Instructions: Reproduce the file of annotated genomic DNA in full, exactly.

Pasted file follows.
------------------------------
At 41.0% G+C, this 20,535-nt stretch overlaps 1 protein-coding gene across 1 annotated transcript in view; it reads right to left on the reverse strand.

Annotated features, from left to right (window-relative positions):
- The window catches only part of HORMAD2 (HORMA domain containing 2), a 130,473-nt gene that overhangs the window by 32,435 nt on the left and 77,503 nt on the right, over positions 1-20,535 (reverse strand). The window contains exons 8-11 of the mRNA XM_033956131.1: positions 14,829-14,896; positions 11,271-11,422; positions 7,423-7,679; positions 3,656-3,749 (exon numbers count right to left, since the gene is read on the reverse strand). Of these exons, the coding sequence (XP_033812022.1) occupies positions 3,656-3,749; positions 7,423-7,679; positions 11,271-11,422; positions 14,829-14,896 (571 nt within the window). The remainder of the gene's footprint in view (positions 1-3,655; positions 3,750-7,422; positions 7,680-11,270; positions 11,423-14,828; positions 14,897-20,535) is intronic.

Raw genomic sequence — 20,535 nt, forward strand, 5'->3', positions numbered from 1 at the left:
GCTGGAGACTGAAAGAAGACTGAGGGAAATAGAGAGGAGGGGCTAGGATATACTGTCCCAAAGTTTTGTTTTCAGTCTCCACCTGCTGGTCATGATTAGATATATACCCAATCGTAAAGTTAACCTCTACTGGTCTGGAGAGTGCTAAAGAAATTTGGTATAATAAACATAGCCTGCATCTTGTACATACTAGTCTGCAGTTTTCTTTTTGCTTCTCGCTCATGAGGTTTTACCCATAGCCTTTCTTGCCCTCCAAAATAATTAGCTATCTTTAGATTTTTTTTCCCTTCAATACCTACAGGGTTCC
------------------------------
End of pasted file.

At 41.0% G+C, this 20,535-nt stretch overlaps 1 protein-coding gene across 1 annotated transcript in view; it reads right to left on the reverse strand.

Annotated features, from left to right (window-relative positions):
- The window catches only part of HORMAD2 (HORMA domain containing 2), a 130,473-nt gene that overhangs the window by 32,435 nt on the left and 77,503 nt on the right, over positions 1-20,535 (reverse strand). The window contains exons 8-11 of the mRNA XM_033956131.1: positions 14,829-14,896; positions 11,271-11,422; positions 7,423-7,679; positions 3,656-3,749 (exon numbers count right to left, since the gene is read on the reverse strand). Of these exons, the coding sequence (XP_033812022.1) occupies positions 3,656-3,749; positions 7,423-7,679; positions 11,271-11,422; positions 14,829-14,896 (571 nt within the window). The remainder of the gene's footprint in view (positions 1-3,655; positions 3,750-7,422; positions 7,680-11,270; positions 11,423-14,828; positions 14,897-20,535) is intronic.

Raw genomic sequence — 20,535 nt, forward strand, 5'->3', positions numbered from 1 at the left:
GCTGGAGACTGAAAGAAGACTGAGGGAAATAGAGAGGAGGGGCTAGGATATACTGTCCCAAAGTTTTGTTTTCAGTCTCCACCTGCTGGTCATGATTAGATATATACCCAATCGTAAAGTTAACCTCTACTGGTCTGGAGAGTGCTAAAGAAATTTGGTATAATAAACATAGCCTGCATCTTGTACATACTAGTCTGCAGTTTTCTTTTTGCTTCTCGCTCATGAGGTTTTACCCATAGCCTTTCTTGCCCTCCAAAATAATTAGCTATCTTTAGATTTTTTTTCCCTTCAATACCTACAGGGTTCC